Plastic Challenge 2017
July 19, 2017 – 11:17 am | 4 Comments

What is the challenge?
June 2017 was officially the Marine Conservation Society’s  ‘Plastic Challenge’ month.
This is the third year of the challenge, which encourages people to pledge to cut down the amount of single-use plastics they …

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Home » Ethics

The Handmade Bakery Co – community supported bakery

Submitted by on February 16, 2010 – 1:14 pm2 Comments


Using Our Loaf!

Here’s a good example of the circular nature of local, sustainable trading operating between Suma and one of our local bakeries. The Handmade Bakery Co. buy most of their ingredients from us, bake the bread in Slaithwaite, near Huddersfield, and we buy it back from them. Simple really!

The Handmade Bakery is a not-for-profit community supported bakery which makes additive free, traditionally crafted and slowly fermented breads, from ethical ingredients – organic flour and local ingredients, where possible.
Many of you will know there’s a world of difference between the factory produced product on the supermarket shelves and the craft made bread. When made with care, bread is not the unhealthy, carbohydrate dietitians want to ban, but an essential part of a healthy, balanced diet. The basic ingredients you need for a loaf of bread are flour, water, salt and yeast. However, the loaf you buy from the supermarket or even your local bakery is likely to contain flour treatment agent, bleach, reducing agent, emulsifiers, preservatives and a huge list of enzymes. Enzymes are not required to be listed on the label, because they are treated as ‘processing aids’.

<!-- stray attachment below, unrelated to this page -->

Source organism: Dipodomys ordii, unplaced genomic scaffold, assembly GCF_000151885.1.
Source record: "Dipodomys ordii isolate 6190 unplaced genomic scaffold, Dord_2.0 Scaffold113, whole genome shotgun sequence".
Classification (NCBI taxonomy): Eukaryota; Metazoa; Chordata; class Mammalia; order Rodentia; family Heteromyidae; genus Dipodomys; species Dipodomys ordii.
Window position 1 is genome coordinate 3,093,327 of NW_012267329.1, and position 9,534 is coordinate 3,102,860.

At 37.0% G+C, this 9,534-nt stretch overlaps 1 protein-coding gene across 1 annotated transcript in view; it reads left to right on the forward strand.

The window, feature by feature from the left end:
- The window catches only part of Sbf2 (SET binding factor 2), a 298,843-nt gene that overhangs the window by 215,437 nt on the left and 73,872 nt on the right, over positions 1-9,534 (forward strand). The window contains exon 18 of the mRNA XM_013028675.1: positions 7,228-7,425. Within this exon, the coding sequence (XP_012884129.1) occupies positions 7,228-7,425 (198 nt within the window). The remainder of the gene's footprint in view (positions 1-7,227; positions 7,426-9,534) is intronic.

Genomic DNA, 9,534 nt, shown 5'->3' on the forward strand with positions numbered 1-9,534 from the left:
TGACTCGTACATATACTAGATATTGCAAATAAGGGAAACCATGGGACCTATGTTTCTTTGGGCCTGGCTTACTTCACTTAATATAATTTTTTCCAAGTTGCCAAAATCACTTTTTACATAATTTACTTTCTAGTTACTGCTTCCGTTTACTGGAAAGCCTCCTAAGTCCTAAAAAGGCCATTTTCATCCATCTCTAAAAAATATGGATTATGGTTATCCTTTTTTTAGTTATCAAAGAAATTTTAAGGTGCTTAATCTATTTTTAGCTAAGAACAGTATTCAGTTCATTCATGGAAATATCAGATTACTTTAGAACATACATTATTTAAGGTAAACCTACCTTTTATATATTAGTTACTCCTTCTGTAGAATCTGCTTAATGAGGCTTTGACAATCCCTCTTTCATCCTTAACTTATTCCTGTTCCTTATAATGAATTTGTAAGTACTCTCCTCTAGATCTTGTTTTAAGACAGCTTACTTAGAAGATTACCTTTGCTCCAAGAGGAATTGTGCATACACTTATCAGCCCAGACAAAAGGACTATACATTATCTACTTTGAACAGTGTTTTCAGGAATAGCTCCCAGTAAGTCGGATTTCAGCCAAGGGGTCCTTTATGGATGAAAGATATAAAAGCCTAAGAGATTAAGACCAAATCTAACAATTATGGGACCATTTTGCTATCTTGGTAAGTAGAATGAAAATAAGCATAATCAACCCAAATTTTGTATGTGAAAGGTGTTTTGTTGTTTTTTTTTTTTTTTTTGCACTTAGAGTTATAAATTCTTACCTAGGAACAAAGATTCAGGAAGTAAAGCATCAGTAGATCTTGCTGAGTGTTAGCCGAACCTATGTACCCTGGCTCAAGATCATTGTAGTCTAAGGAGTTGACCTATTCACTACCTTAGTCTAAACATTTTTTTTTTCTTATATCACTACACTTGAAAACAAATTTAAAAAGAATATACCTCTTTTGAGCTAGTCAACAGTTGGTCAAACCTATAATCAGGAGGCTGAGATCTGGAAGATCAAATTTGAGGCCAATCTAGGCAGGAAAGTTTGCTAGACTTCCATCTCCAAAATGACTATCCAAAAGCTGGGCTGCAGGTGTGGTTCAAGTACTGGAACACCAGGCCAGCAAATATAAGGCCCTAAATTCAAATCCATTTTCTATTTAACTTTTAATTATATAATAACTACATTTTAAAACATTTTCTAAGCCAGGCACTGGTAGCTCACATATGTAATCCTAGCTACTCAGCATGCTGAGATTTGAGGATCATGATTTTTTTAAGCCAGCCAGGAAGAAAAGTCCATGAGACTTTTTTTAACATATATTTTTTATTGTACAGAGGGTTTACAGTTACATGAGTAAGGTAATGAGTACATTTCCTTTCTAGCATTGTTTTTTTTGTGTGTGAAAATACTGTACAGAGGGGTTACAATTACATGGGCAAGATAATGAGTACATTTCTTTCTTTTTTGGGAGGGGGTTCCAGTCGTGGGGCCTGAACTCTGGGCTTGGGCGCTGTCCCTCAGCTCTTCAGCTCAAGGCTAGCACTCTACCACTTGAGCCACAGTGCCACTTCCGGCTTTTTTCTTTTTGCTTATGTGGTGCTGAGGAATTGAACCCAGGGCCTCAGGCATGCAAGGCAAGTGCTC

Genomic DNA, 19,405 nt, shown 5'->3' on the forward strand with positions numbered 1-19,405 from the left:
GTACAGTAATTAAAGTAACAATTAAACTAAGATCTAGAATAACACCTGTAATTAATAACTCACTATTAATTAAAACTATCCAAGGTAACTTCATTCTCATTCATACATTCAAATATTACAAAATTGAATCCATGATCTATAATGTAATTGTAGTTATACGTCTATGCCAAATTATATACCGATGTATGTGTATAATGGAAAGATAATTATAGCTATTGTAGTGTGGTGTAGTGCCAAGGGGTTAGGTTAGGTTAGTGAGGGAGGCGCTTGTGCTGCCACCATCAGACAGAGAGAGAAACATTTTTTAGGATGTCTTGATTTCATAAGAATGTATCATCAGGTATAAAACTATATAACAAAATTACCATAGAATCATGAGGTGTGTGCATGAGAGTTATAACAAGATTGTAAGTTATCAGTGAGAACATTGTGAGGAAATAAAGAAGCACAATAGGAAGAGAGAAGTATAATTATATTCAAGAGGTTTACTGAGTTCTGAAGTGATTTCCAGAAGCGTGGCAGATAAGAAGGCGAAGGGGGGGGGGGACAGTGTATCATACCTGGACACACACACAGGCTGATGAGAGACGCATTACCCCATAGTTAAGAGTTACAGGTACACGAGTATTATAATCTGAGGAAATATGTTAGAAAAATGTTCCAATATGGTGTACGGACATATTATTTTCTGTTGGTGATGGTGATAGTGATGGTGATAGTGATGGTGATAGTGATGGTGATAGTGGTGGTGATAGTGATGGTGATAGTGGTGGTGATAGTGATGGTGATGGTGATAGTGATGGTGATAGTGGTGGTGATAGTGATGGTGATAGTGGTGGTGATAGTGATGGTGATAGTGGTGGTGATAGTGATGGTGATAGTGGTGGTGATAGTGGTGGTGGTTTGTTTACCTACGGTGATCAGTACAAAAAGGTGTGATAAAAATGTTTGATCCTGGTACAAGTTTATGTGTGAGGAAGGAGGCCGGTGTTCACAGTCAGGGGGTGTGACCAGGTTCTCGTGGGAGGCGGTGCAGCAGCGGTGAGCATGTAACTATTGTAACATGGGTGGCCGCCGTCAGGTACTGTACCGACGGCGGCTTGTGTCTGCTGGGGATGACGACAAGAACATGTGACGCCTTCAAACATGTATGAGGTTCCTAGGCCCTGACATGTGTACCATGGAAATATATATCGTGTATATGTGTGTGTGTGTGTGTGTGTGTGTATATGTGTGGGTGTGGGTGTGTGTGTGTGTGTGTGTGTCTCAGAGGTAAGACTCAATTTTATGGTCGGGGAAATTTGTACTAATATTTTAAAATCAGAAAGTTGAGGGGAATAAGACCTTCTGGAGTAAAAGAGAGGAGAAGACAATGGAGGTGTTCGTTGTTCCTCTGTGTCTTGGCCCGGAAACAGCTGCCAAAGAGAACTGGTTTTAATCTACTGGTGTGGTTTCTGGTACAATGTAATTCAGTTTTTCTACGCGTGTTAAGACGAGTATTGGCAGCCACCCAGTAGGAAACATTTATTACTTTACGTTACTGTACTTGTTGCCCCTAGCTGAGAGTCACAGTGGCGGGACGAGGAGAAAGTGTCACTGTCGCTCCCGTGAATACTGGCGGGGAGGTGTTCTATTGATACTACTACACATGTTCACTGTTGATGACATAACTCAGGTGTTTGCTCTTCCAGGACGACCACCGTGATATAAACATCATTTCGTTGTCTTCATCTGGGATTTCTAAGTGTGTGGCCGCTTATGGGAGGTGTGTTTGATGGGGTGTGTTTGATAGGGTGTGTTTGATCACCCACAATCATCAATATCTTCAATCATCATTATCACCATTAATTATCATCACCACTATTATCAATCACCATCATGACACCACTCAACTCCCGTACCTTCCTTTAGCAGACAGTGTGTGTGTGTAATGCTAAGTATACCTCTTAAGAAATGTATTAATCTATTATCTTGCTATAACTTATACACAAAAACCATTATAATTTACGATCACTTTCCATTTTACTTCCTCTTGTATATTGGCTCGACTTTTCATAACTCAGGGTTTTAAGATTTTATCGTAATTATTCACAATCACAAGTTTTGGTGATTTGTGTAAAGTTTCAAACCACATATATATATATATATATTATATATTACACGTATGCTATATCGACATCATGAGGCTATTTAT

Keeping Bread

Although they have a shorter shelf life than commercially-produced breads filled with preservatives, artisan breads will generally keep very well – about three to four days at room temperature. Either store the loaf in a paper bag, or place it on your cutting board or counter, cut side down, and lightly cover with a dish towel. If the bread hardens a bit, spray with a little water and heat it in the oven for a few minutes. Refrigerating will only shorten the bread’s keeping qualities, destroying the lovely moistness which is the nature of traditionally made breads. However, the loaves freeze and refresh beautifully. If you won’t be eating it within two or three days, wrap it in aluminum foil, then in a plastic bag and freeze. To refresh, remove the plastic and put the loaf still in its foil wrapping straight into a 190 degree Celsius oven for about 20 minutes. Or, if you prefer, allow the loaf to completely thaw at room temperature and then pop it into a preheated oven for about 10 minutes.


Training and Courses

As well as baking, The Handmade Bakery is developing courses in home breadmaking. They offer a 1 day course, which will explore setting up and running a community supported bakery. It looks at the practical, technical and community aspects of baking and you’ll be baking some bread as part of the day so you can get your hands on some professional equipment. The day will also be an invaluable chance to meet other aspiring bakers and hear their ideas and solutions, and to develop an ongoing support relationship with them as you progress with your project.

Here’s their website address for more details:


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  • admin says:

    I love this bread, it’s seriously the best i’ve ever eaten. It’s also suitable for vegans, as some breads have milk in them or contain improvers / additives that derive from human hair or animal feathers.

    Read about L-cysteine for more info, this article also goes some way to highlight what is in mass produced bread:
    does your daily bread contain human hair?


  • alex stappard says:

    I agree, i used to go the shop in Slaithwaite after first tasting this bread and reading the story, usually to find it all sold out. Now i get it every day and for ‘free’ happy days !

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